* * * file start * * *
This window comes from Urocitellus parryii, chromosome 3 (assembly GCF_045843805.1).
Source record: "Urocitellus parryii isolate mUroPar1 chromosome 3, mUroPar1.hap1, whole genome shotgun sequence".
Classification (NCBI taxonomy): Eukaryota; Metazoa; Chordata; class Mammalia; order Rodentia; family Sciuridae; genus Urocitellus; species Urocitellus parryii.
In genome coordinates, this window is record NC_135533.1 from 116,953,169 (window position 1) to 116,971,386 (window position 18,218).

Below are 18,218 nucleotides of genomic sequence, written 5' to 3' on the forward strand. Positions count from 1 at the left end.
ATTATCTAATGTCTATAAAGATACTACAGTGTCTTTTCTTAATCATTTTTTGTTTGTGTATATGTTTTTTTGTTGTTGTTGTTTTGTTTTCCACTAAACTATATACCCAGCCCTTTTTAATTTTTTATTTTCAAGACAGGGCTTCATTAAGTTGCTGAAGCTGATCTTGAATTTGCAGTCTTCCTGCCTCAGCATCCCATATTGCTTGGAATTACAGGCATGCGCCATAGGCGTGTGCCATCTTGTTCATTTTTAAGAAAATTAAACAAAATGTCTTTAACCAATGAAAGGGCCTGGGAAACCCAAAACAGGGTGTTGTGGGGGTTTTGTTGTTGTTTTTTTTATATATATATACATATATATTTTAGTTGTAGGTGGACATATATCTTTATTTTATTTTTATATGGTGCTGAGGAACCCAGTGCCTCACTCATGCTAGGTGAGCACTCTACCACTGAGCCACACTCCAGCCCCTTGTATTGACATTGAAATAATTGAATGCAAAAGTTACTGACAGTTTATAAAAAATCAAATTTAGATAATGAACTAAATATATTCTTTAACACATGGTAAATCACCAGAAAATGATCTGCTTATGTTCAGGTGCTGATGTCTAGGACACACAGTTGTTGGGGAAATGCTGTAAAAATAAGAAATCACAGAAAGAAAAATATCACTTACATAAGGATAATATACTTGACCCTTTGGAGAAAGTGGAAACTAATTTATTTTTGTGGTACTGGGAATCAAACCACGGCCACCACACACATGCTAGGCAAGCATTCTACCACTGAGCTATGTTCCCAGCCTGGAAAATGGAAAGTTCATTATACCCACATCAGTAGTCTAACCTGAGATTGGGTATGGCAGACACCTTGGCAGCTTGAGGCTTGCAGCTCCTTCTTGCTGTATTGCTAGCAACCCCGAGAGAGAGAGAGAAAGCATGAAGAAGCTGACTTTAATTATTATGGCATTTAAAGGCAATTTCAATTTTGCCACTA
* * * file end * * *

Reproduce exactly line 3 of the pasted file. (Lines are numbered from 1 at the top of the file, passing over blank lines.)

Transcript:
Classification (NCBI taxonomy): Eukaryota; Metazoa; Chordata; class Mammalia; order Rodentia; family Sciuridae; genus Urocitellus; species Urocitellus parryii.